In response to the letter, A&E said in a statement to E! News, “The stories shared in Secrets of Playboy are the personal experiences of the documentary’s participants and deserve to be told despite how difficult they may be for some to hear. Signatures on a letter, or a different experience with Mr. Hefner or the Playboy culture, do not negate the experiences of those who have come forward to share their truth on the series and we look forward to continuing to bring these stories to light.”

Almost 90 percent of the signees are women. In addition, more than half of the people who signed the letter worked for Playboy in the ’70s and ’80s. Only about 10 percent of the signees were affiliated with Hefner in the ’00s, when the company, whose flagship magazine was marketed to men, drew more female fans thanks to the success of The Girls Next Door.

One of the reality show’s stars, Hefner’s former lead girlfriend Holly Madison, is featured in Secrets of Playboy and talks about how unhappy she felt during their relationship. She said she suffered “Stockholm Syndrome” when she was with him and called his Playboy Mansion “cultlike.” Another ex, Sondra Theodore, who dated Hefner in the late ’70s and early ’80s, said on the A&E docuseries that the mogul “groomed us all” and that she remains traumatized by the things she witnessed in his presence.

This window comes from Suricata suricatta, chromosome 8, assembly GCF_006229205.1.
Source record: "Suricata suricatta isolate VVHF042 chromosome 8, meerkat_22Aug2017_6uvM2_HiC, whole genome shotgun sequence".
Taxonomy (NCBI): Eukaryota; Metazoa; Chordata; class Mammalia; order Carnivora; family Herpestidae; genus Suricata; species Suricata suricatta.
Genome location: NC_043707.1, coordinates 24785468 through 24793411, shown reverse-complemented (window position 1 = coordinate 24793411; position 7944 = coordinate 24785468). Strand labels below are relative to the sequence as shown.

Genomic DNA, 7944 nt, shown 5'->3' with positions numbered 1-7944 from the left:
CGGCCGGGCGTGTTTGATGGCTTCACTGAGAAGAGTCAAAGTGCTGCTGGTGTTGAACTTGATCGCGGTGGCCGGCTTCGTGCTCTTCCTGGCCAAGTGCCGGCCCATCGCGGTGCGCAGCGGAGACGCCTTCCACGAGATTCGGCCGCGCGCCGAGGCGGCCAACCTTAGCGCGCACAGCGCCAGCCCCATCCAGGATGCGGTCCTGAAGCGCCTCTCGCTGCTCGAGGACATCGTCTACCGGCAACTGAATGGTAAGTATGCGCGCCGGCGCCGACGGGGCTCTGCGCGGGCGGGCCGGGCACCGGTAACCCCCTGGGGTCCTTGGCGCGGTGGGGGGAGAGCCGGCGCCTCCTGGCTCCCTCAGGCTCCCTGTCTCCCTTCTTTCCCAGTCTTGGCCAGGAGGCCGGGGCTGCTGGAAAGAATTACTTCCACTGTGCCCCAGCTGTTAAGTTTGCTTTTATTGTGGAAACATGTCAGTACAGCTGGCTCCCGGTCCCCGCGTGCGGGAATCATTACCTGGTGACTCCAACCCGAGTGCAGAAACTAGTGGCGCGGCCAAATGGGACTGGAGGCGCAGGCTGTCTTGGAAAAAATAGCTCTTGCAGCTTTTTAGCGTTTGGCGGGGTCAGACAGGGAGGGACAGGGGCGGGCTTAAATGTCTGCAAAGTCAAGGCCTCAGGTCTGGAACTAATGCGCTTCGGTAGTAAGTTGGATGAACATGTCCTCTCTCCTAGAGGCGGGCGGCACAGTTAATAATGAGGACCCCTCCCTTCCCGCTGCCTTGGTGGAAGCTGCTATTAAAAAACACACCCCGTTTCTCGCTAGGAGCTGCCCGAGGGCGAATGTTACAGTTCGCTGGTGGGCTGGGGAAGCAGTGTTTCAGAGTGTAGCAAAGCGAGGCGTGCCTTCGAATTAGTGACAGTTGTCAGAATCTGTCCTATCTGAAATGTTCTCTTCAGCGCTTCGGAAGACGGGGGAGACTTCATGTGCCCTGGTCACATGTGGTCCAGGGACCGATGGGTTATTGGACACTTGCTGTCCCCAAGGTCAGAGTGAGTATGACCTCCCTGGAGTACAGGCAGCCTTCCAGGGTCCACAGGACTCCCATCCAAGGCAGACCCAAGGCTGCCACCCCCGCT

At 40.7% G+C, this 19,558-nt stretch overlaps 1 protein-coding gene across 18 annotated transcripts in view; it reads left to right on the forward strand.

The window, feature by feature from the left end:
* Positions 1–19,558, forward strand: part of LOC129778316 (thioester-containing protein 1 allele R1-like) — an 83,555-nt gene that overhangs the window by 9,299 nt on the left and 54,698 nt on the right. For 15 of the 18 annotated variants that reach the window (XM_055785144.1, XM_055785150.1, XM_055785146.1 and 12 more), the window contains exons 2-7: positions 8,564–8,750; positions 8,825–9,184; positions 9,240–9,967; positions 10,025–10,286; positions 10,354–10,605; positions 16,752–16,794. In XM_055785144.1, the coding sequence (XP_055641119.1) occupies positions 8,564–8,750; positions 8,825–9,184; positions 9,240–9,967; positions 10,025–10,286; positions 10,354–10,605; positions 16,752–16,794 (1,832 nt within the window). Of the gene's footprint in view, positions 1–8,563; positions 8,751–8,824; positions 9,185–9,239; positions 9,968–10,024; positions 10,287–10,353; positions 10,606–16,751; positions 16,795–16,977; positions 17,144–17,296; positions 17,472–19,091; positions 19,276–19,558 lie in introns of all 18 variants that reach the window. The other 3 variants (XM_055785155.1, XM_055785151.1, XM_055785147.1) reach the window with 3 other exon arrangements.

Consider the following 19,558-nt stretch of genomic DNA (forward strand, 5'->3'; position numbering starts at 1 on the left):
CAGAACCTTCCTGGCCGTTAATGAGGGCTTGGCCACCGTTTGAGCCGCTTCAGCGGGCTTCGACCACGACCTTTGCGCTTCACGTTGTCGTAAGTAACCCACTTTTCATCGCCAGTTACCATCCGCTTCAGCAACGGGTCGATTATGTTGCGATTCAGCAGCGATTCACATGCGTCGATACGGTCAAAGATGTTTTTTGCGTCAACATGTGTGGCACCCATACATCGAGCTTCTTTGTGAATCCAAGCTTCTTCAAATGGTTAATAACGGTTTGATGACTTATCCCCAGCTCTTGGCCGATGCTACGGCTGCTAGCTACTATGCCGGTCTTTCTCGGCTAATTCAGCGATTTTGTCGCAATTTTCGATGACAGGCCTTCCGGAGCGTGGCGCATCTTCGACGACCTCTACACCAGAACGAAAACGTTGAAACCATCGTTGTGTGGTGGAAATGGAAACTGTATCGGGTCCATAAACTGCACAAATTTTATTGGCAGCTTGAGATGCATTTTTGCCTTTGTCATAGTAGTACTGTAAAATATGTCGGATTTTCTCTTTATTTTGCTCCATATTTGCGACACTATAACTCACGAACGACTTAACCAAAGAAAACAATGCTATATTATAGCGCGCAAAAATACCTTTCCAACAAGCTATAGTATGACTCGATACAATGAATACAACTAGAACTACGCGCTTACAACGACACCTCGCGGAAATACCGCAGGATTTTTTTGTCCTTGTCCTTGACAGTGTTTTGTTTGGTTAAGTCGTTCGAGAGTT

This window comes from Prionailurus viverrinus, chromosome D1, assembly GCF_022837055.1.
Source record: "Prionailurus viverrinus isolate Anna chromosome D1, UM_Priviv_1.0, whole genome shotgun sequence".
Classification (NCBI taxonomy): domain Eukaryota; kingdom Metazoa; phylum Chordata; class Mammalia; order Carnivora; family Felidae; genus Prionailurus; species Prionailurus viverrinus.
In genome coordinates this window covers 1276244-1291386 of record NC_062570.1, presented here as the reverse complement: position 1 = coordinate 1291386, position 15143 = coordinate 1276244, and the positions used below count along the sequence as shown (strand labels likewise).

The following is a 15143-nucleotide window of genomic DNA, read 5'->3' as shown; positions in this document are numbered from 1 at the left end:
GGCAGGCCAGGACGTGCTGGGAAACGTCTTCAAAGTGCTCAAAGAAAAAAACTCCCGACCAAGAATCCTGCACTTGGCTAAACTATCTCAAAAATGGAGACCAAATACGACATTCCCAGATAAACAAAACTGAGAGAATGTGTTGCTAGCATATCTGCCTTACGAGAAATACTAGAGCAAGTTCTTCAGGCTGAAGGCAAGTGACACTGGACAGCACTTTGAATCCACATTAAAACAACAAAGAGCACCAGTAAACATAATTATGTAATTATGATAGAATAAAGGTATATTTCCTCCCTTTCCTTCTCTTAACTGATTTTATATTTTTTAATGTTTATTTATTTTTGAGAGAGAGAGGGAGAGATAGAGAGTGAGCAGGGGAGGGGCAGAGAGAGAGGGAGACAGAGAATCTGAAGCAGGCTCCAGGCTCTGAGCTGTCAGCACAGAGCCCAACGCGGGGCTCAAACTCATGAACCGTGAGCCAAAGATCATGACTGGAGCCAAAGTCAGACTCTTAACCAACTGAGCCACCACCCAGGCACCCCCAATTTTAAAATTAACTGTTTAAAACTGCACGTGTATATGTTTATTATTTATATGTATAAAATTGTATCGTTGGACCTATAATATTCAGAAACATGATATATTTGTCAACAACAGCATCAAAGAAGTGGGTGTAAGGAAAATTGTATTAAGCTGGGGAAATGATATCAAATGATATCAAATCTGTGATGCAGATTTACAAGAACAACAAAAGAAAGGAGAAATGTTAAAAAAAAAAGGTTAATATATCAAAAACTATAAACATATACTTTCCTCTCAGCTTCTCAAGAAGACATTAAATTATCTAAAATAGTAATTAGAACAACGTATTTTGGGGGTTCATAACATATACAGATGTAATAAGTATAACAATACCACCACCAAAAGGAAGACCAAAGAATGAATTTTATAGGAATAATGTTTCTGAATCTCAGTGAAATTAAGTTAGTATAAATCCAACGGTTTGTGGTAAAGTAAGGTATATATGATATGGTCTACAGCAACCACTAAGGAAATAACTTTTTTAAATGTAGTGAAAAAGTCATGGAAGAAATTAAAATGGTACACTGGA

“Really, he was a monster,” Theodore recalled. “The things he got turned on by.”

Episode three of the series, which aired on Jan. 31, focuses on the Playboy Bunnies. Former security guard Jim Ellis and bunny mother PJ Maste claim the Bunnies were often drugged and assaulted by male customers, with the latter saying she was a member of the “cleanup crew” that made sure such incidents didn’t hit the press.

A day before the docuseries premiered, Hefner and Kimberly’s son Cooper Hefner, 30, tweeted, “Some may not approve of the life my Dad chose, but my father was not a liar. However unconventional, he was sincere in his approach and lived honestly. He was generous in nature and cared deeply for people. These salacious stories are a case study of regret becoming revenge.

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